A tawny-haired man popped up from the gap and grinned.  “Brilliant work, Orion,” he said.  Then, he nodded at Lyall and Henry.  Looking back at Orion, he said, “Once you get the bit with the zipper figured out, it’ll be a dead useful charm, my boy.”

“Bit surreal,” Henry said, shaking his head.  Then, he sighed and threw his arms around Orion’s shoulder.  “Great seeing you, though!”

“We’ve missed you,” Lyall said, nodding.  He looked at the professor and frowned.  “How long can you visit for?”

“A few hours, anyway,” the man replied, climbing out of the gap.  “We have to be back for supper or the headmistress will have my ears.”


This scene was inspired by a picture prompt from the WriYe DreamWidth.  I can’t help but think of Harry Potter when I write about Amberlyn’s and the students there.  In my mind, it just makes sense that magic would be taught at a castle, so when I saw the picture, a school for magic was the first thing that came to mind.


13c506257aec08f6367c49fd09a9356bOrion knew it was an honor to be among the students selected to visit Owlgazer’s Academy.  However, as he looked at the school, he couldn’t help but feel overwhelmed.

Amberlyn’s was a small school.  It was one of the smallest schools in their league, in fact.  At the same time, Orion hadn’t realized how much larger Owlgazer’s Academy would be.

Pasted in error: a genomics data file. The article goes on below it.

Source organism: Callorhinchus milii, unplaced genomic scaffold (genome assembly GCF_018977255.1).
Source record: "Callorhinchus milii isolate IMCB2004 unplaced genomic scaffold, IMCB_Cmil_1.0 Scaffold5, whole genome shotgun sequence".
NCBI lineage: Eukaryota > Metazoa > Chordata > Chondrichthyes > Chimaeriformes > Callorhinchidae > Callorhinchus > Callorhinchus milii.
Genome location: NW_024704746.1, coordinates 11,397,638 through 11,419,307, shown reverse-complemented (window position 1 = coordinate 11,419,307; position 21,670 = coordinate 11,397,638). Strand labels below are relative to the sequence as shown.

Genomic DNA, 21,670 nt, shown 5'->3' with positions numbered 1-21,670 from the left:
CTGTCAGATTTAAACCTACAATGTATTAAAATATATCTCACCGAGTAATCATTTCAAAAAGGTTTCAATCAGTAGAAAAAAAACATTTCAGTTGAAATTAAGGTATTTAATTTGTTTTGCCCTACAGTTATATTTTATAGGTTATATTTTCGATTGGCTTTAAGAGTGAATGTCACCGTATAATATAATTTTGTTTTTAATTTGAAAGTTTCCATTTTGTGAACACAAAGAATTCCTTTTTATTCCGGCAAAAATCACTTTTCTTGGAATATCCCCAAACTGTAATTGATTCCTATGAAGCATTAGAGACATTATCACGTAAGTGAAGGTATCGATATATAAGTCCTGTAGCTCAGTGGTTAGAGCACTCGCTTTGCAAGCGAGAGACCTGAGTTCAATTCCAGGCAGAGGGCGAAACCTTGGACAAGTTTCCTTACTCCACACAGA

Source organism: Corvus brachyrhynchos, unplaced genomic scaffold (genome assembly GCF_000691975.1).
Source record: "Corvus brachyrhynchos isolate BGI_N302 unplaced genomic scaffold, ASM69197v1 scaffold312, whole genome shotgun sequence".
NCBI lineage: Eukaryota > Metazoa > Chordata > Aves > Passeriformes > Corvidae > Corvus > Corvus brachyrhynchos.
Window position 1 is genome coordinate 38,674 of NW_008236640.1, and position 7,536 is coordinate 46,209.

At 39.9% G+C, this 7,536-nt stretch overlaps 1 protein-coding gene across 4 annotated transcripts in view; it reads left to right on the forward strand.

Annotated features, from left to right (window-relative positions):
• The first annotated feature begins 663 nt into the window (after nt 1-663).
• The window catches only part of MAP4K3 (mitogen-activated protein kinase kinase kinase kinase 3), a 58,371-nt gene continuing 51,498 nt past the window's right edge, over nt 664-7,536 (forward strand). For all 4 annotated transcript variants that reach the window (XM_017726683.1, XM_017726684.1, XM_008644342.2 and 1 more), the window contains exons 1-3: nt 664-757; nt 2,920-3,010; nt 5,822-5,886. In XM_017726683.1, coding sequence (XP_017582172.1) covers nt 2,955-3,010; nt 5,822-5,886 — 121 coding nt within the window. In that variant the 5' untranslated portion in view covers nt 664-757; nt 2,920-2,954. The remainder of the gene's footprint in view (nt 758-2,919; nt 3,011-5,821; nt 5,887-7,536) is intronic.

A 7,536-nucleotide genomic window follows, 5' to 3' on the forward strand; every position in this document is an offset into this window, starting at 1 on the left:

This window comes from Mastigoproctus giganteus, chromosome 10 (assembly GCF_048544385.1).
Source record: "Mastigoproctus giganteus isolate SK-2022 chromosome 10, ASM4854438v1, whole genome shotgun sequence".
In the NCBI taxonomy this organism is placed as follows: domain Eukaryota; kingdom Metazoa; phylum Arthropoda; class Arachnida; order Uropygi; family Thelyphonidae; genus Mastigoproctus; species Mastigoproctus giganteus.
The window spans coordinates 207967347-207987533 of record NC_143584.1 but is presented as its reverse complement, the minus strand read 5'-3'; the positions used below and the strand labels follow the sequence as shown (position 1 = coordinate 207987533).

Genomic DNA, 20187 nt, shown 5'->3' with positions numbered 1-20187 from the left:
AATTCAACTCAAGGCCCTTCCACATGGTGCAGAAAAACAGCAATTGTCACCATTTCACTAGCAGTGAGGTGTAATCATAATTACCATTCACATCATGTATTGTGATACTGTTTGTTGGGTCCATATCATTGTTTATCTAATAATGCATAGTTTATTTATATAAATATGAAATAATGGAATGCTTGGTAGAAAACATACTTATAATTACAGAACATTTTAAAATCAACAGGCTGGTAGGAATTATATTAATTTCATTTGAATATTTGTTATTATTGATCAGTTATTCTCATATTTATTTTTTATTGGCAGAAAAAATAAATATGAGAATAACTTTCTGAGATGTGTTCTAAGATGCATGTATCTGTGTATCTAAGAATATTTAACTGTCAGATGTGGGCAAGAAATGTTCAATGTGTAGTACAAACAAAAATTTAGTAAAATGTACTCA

Set in the center of a waterfall, with causeways on either side for access, it was one of the most secure schools in the league.  Orion glanced over the edge of the waterfall and took a steadying breath.

“You’ll be fine,” the professor accompanying him said.  Even though she spoke in a normal tone of voice, it was difficult to hear her over the thunder of the falls.

Orion looked over at her and gave her a weak smile.  “Everything’s just a bit… overwhelming,” he said.  It was too big and too loud.  Suddenly, Orion nothing more than to be back at Amberlyn’s with Henry and Lyall.  He squeezed his eyes closed and took several deep breaths.  When he opened them again, their carriage was drawing into the courtyard of the school.

When the carriage stopped, the driver got down and opened the door.  Orion let the professor step off first.  Then, he hopped down to join her.  He looked around for a moment and then smiled weakly at the small group of people that had come to greet them.  They were all adults, probably the administrators of the school.  However, he could see students watching them from the windows.